The Florida Department of Environmental Protection’s Northeast District held a free workshop Thursday, bringing in 32 hazardous waste operators from 17 local facilities to help them understand the state’s stringent environmental regulations. The workshop focused on the handling of commercial hazardous waste and the storage of used oil. Agenda items included hazardous waste identification, large quantity generator hazardous waste regulations, used oil and used oil filter management standards, and universal waste regulations.
“This one-day, free workshop provided participants with an opportunity to learn how to safely and appropriately manage wastes generated at their facilities,” said the Department’s Northeast District Director Greg Strong. “Our workshop is part of an on-going DEP effort to provide a higher level of compliance assistance to environmental professionals across a wide range of businesses and industries throughout Florida.”
This training was well attended and is another example of the Department’s efforts to work directly with the community in an effort to drive higher environmental compliance rates. This free workshop provided a cost savings to participants of $195 in personnel training costs for each of 32 workshop participants, for a total cost savings of $6,240.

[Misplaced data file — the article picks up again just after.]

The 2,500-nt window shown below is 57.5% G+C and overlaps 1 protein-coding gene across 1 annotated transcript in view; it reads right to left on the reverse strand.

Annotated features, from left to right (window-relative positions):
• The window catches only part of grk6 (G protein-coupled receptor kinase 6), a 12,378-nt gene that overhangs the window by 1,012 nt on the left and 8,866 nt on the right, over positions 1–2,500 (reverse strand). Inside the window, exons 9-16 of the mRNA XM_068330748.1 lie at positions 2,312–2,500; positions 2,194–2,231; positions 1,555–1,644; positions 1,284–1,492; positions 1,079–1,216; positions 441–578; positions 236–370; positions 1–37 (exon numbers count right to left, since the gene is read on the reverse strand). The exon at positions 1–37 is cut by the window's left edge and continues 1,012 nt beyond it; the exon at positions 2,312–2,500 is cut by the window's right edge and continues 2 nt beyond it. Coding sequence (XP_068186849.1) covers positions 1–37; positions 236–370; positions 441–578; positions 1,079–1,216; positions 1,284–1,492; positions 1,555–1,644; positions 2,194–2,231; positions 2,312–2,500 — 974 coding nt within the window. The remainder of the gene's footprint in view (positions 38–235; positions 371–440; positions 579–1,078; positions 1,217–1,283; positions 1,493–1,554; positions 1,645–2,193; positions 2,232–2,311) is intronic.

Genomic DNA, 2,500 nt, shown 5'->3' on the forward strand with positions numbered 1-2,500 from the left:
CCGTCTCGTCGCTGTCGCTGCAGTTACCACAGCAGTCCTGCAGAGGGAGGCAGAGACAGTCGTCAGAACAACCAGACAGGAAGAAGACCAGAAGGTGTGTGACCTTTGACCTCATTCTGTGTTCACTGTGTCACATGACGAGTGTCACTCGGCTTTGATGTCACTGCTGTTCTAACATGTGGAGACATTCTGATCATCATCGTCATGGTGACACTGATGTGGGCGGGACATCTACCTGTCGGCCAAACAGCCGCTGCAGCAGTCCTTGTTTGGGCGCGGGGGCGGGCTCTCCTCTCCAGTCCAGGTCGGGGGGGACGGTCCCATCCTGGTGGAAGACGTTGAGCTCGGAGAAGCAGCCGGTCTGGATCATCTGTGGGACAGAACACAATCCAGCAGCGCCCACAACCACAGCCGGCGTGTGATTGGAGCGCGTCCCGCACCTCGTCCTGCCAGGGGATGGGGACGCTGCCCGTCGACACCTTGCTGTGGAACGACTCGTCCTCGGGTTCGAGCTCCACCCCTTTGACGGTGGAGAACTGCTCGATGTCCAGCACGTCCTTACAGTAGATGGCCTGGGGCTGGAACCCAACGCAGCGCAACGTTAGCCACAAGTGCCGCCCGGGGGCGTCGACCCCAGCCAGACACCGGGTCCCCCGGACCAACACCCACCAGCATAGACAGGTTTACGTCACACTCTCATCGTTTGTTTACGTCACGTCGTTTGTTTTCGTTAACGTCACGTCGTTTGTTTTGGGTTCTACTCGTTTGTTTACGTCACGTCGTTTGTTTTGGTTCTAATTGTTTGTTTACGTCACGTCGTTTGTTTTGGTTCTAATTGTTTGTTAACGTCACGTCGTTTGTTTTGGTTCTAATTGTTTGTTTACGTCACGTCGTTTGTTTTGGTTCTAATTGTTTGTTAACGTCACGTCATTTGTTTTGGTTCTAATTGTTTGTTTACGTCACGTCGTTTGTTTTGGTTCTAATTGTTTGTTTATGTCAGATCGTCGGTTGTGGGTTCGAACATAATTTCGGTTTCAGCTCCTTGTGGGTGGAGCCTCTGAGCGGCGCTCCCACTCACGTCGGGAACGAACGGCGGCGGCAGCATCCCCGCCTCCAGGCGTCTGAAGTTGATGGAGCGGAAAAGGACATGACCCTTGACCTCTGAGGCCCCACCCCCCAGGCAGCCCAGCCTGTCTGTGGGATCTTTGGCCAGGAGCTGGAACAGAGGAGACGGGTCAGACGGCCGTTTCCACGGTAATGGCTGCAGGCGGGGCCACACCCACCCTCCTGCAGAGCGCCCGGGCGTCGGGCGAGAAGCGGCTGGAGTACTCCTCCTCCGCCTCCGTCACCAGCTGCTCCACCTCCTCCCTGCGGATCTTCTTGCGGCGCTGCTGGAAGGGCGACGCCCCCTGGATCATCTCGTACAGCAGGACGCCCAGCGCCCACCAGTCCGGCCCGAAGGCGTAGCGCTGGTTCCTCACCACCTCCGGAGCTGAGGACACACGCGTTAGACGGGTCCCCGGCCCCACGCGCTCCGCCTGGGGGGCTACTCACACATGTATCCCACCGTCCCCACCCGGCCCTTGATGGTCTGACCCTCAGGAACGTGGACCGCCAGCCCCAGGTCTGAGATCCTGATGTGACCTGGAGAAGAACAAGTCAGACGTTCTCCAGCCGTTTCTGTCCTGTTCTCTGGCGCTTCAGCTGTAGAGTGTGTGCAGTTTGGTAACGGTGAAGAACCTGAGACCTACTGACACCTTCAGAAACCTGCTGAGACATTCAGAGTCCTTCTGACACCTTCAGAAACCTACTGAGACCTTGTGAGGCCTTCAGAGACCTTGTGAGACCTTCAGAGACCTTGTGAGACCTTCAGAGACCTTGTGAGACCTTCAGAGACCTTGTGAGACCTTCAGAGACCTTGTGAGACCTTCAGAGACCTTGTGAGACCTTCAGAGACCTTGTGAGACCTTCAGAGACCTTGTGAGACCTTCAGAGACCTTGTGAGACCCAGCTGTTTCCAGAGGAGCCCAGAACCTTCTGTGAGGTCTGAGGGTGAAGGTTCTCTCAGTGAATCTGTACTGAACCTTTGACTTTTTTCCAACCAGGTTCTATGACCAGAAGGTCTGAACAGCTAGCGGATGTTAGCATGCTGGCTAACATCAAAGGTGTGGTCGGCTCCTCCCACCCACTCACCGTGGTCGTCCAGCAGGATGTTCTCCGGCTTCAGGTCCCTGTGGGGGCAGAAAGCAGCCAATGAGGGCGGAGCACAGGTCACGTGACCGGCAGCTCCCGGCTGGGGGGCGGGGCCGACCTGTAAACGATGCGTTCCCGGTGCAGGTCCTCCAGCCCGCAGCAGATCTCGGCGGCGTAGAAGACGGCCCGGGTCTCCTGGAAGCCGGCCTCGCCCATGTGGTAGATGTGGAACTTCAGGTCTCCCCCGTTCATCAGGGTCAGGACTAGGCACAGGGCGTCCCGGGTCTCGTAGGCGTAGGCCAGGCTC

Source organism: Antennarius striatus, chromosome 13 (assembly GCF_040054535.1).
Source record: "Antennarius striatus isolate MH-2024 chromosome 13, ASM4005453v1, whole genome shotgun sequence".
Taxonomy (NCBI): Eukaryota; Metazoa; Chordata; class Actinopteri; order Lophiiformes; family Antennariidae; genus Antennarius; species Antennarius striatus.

Hazardous waste is a discarded substance that, because of its concentration, physical, or chemical characteristics, may pose a substantial or potential hazard to human health or the environment when improperly treated, stored, disposed, or transported. Common regulated wastes include used oil and filters, anti-freeze, solvents, rags, paint wastes, lead-acid batteries, dental amalgams, fluorescent tubes and high intensity light bulbs containing mercury.
All hazardous waste must be properly containerized as soon as it is generated. For disposal, facilities must ensure delivery of the hazardous waste to a permitted treatment, storage or disposal facility. Hazardous wastes must be handled in ways that prevent them from reaching the environment. They need to be kept out of the soil, ground water, surface water and air. Exposure to them can cause adverse health effects. In Florida, because of our shallow aquifers, even small amounts of hazardous waste can seep into the groundwater and contaminate our drinking water supply.
For more information, please visit http://www.dep.state.fl.us/northeast/waste/hw.htm.